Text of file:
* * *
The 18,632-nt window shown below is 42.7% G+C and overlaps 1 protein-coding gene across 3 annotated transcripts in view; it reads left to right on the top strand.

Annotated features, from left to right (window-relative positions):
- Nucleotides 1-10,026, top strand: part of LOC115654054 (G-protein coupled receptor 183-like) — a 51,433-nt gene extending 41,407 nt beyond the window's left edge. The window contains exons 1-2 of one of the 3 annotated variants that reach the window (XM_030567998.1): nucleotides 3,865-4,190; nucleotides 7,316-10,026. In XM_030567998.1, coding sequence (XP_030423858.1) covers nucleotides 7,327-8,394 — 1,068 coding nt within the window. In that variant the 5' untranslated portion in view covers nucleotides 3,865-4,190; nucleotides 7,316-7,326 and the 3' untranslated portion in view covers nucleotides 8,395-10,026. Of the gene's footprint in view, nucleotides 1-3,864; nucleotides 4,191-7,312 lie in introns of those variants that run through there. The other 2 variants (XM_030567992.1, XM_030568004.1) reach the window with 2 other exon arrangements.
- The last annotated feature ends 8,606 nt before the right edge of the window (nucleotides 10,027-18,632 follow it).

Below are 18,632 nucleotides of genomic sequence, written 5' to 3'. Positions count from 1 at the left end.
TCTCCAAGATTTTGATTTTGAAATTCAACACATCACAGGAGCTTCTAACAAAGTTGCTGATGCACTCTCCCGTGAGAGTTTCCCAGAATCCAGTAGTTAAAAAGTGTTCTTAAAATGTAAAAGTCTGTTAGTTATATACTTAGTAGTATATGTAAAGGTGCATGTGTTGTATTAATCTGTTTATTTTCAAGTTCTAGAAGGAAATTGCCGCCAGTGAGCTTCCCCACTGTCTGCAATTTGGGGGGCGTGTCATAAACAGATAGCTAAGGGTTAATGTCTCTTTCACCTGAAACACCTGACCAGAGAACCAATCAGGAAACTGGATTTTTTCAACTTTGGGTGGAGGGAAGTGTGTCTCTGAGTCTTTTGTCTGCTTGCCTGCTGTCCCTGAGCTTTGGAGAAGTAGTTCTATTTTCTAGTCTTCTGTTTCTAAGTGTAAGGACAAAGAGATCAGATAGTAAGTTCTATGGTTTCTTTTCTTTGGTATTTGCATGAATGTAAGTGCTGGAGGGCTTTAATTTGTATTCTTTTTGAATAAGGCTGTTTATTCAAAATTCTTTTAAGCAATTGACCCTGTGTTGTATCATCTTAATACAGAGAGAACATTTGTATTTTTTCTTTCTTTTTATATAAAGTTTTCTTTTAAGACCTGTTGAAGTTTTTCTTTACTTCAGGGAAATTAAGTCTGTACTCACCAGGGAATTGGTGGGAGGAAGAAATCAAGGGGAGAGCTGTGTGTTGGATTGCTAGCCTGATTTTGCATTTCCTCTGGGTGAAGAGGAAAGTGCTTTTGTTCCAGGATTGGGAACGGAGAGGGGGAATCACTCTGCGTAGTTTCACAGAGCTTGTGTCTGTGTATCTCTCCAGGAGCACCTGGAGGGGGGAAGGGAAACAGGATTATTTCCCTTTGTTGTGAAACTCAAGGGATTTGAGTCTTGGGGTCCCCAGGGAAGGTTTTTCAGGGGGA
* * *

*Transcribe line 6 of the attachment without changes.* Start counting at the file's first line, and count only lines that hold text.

TCTCCAAGATTTTGATTTTGAAATTCAACACATCACAGGAGCTTCTAACAAAGTTGCTGATGCACTCTCCCGTGAGAGTTTCCCAGAATCCAGTAGTTAAAAAGTGTTCTTAAAATGTAAAAGTCTGTTAGTTATATACTTAGTAGTATATGTAAAGGTGCATGTGTTGTATTAATCTGTTTATTTTCAAGTTCTAGAAGGAAATTGCCGCCAGTGAGCTTCCCCACTGTCTGCAATTTGGGGGGCGTGTCATAAACAGATAGCTAAGGGTTAATGTCTCTTTCACCTGAAACACCTGACCAGAGAACCAATCAGGAAACTGGATTTTTTCAACTTTGGGTGGAGGGAAGTGTGTCTCTGAGTCTTTTGTCTGCTTGCCTGCTGTCCCTGAGCTTTGGAGAAGTAGTTCTATTTTCTAGTCTTCTGTTTCTAAGTGTAAGGACAAAGAGATCAGATAGTAAGTTCTATGGTTTCTTTTCTTTGGTATTTGCATGAATGTAAGTGCTGGAGGGCTTTAATTTGTATTCTTTTTGAATAAGGCTGTTTATTCAAAATTCTTTTAAGCAATTGACCCTGTGTTGTATCATCTTAATACAGAGAGAACATTTGTATTTTTTCTTTCTTTTTATATAAAGTTTTCTTTTAAGACCTGTTGAAGTTTTTCTTTACTTCAGGGAAATTAAGTCTGTACTCACCAGGGAATTGGTGGGAGGAAGAAATCAAGGGGAGAGCTGTGTGTTGGATTGCTAGCCTGATTTTGCATTTCCTCTGGGTGAAGAGGAAAGTGCTTTTGTTCCAGGATTGGGAACGGAGAGGGGGAATCACTCTGCGTAGTTTCACAGAGCTTGTGTCTGTGTATCTCTCCAGGAGCACCTGGAGGGGGGAAGGGAAACAGGATTATTTCCCTTTGTTGTGAAACTCAAGGGATTTGAGTCTTGGGGTCCCCAGGGAAGGTTTTTCAGGGGGA